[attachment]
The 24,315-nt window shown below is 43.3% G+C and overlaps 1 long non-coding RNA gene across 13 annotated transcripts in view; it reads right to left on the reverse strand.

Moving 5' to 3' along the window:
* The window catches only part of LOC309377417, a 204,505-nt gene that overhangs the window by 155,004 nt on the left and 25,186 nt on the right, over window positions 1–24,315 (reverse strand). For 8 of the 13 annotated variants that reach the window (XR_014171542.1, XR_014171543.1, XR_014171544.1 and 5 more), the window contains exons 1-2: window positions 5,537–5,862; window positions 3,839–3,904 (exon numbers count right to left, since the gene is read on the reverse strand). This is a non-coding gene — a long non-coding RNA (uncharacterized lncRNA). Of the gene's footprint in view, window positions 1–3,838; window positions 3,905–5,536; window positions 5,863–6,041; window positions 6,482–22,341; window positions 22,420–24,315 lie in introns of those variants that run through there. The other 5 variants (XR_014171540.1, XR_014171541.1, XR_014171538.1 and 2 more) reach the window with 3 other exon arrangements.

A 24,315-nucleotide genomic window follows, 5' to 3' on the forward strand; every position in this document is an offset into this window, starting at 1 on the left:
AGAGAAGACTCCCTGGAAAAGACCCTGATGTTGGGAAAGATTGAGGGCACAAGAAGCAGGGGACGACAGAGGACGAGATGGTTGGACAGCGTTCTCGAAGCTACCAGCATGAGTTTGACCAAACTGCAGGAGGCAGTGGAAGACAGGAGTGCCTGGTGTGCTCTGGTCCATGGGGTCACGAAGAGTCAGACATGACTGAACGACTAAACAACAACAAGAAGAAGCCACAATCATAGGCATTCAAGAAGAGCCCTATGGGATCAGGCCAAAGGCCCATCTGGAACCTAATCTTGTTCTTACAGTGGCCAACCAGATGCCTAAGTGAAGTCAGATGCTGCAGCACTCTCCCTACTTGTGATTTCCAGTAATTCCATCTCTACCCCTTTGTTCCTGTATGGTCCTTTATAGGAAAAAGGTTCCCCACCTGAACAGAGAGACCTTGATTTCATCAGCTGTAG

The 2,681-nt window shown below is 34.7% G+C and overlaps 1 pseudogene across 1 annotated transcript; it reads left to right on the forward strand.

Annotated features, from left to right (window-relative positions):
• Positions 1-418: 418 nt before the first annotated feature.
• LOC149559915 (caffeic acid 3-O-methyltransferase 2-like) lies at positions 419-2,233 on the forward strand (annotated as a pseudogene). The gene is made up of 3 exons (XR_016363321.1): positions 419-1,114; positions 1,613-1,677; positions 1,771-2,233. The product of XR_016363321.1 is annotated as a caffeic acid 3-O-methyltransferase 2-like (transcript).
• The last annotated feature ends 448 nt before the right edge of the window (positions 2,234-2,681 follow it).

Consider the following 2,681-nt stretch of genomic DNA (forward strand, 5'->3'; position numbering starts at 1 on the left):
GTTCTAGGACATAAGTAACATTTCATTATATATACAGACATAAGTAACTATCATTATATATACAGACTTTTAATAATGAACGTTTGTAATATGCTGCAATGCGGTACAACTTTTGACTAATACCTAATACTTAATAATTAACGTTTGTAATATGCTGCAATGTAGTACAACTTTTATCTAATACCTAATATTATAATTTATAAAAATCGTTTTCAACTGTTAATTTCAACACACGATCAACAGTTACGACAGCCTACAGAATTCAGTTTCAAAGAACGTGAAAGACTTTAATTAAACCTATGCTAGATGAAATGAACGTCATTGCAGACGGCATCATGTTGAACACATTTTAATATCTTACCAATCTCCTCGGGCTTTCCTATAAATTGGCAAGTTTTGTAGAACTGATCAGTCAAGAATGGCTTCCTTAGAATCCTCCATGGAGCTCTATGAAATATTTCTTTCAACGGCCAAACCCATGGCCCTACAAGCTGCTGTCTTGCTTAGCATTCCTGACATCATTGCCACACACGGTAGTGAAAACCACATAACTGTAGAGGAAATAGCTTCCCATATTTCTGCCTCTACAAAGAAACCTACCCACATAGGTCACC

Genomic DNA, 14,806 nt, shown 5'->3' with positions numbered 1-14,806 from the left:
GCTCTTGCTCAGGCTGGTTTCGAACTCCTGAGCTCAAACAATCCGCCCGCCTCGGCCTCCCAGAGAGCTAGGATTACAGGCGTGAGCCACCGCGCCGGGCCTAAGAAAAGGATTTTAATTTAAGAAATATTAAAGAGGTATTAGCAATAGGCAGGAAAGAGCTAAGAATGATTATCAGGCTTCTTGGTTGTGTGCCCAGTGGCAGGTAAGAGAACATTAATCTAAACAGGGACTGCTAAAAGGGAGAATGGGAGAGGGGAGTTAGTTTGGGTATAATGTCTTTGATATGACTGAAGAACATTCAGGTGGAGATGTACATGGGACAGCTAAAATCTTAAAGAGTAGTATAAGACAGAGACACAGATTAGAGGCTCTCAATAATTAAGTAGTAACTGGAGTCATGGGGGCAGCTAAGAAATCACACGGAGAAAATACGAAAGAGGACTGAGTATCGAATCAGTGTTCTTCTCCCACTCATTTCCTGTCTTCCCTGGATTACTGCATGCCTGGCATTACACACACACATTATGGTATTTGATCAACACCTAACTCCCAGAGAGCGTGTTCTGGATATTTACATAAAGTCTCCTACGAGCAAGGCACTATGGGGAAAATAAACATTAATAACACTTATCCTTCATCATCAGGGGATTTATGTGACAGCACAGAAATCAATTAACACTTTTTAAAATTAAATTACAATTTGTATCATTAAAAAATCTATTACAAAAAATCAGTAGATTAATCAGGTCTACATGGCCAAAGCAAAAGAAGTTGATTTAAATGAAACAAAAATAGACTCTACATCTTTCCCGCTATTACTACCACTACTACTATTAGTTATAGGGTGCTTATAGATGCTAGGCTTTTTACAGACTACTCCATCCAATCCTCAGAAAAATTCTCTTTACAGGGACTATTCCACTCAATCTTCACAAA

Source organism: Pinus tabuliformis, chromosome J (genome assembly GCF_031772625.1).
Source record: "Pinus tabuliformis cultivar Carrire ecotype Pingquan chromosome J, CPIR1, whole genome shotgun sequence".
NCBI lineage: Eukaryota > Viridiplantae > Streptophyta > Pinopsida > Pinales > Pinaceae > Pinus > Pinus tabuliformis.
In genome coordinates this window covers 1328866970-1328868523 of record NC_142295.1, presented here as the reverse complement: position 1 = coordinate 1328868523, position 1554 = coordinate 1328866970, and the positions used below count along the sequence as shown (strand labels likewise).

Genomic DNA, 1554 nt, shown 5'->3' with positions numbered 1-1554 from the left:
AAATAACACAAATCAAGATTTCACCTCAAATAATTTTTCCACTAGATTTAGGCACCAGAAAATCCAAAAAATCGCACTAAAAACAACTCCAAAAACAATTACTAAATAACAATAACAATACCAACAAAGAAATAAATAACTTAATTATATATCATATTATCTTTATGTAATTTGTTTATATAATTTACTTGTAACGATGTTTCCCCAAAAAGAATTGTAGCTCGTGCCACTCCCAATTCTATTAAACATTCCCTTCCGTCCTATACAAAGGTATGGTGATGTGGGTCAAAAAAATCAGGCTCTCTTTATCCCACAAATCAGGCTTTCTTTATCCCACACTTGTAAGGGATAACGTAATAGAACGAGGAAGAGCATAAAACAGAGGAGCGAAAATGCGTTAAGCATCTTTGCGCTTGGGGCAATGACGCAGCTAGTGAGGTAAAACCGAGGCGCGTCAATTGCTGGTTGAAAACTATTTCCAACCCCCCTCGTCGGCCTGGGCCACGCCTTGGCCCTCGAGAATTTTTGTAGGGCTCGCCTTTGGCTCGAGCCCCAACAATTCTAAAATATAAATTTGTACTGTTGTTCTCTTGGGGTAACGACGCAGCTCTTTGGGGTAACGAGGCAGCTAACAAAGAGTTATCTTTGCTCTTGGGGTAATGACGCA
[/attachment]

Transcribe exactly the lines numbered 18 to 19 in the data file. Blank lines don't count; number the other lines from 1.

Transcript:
In genome coordinates this window covers 1328866970-1328868523 of record NC_142295.1, presented here as the reverse complement: position 1 = coordinate 1328868523, position 1554 = coordinate 1328866970, and the positions used below count along the sequence as shown (strand labels likewise).

Genomic DNA, 1554 nt, shown 5'->3' with positions numbered 1-1554 from the left: